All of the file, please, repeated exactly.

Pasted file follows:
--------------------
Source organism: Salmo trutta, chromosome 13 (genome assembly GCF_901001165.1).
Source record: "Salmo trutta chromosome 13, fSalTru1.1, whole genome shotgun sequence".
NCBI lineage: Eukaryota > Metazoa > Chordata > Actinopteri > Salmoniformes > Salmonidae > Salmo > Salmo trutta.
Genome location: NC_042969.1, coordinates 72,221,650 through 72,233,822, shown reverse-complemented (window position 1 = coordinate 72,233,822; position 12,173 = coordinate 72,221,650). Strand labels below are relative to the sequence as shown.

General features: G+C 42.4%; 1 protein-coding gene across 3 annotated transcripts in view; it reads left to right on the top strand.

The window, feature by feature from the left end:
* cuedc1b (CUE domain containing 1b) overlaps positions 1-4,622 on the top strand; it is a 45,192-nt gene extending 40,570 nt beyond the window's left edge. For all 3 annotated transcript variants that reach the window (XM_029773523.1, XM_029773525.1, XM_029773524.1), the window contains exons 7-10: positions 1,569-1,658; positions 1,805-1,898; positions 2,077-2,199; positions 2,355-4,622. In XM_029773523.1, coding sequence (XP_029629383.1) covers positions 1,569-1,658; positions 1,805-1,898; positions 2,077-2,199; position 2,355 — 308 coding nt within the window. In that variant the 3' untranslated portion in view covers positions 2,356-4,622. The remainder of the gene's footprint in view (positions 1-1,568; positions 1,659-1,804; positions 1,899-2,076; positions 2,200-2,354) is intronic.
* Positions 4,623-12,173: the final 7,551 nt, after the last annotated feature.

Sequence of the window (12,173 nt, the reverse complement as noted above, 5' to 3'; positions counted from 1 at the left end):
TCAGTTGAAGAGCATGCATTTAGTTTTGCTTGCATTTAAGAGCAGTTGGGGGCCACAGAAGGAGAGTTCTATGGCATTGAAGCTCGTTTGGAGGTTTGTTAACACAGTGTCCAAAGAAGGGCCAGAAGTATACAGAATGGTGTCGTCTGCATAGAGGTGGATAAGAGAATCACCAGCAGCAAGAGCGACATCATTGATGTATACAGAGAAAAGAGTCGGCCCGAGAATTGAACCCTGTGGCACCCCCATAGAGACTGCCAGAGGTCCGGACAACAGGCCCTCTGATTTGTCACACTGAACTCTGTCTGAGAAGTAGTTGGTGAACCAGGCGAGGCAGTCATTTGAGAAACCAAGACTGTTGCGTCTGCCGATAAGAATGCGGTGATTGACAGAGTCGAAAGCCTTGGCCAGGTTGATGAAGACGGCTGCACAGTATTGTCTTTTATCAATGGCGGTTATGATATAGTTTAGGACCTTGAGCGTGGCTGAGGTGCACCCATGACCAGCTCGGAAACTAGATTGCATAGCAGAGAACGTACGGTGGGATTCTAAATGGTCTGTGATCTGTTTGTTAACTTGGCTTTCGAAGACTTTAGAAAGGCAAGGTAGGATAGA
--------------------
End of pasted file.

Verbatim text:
Source organism: Salmo trutta, chromosome 13 (genome assembly GCF_901001165.1).
Source record: "Salmo trutta chromosome 13, fSalTru1.1, whole genome shotgun sequence".
NCBI lineage: Eukaryota > Metazoa > Chordata > Actinopteri > Salmoniformes > Salmonidae > Salmo > Salmo trutta.
Genome location: NC_042969.1, coordinates 72,221,650 through 72,233,822, shown reverse-complemented (window position 1 = coordinate 72,233,822; position 12,173 = coordinate 72,221,650). Strand labels below are relative to the sequence as shown.

General features: G+C 42.4%; 1 protein-coding gene across 3 annotated transcripts in view; it reads left to right on the top strand.

The window, feature by feature from the left end:
* cuedc1b (CUE domain containing 1b) overlaps positions 1-4,622 on the top strand; it is a 45,192-nt gene extending 40,570 nt beyond the window's left edge. For all 3 annotated transcript variants that reach the window (XM_029773523.1, XM_029773525.1, XM_029773524.1), the window contains exons 7-10: positions 1,569-1,658; positions 1,805-1,898; positions 2,077-2,199; positions 2,355-4,622. In XM_029773523.1, coding sequence (XP_029629383.1) covers positions 1,569-1,658; positions 1,805-1,898; positions 2,077-2,199; position 2,355 — 308 coding nt within the window. In that variant the 3' untranslated portion in view covers positions 2,356-4,622. The remainder of the gene's footprint in view (positions 1-1,568; positions 1,659-1,804; positions 1,899-2,076; positions 2,200-2,354) is intronic.
* Positions 4,623-12,173: the final 7,551 nt, after the last annotated feature.

Sequence of the window (12,173 nt, the reverse complement as noted above, 5' to 3'; positions counted from 1 at the left end):
TCAGTTGAAGAGCATGCATTTAGTTTTGCTTGCATTTAAGAGCAGTTGGGGGCCACAGAAGGAGAGTTCTATGGCATTGAAGCTCGTTTGGAGGTTTGTTAACACAGTGTCCAAAGAAGGGCCAGAAGTATACAGAATGGTGTCGTCTGCATAGAGGTGGATAAGAGAATCACCAGCAGCAAGAGCGACATCATTGATGTATACAGAGAAAAGAGTCGGCCCGAGAATTGAACCCTGTGGCACCCCCATAGAGACTGCCAGAGGTCCGGACAACAGGCCCTCTGATTTGTCACACTGAACTCTGTCTGAGAAGTAGTTGGTGAACCAGGCGAGGCAGTCATTTGAGAAACCAAGACTGTTGCGTCTGCCGATAAGAATGCGGTGATTGACAGAGTCGAAAGCCTTGGCCAGGTTGATGAAGACGGCTGCACAGTATTGTCTTTTATCAATGGCGGTTATGATATAGTTTAGGACCTTGAGCGTGGCTGAGGTGCACCCATGACCAGCTCGGAAACTAGATTGCATAGCAGAGAACGTACGGTGGGATTCTAAATGGTCTGTGATCTGTTTGTTAACTTGGCTTTCGAAGACTTTAGAAAGGCAAGGTAGGATAGA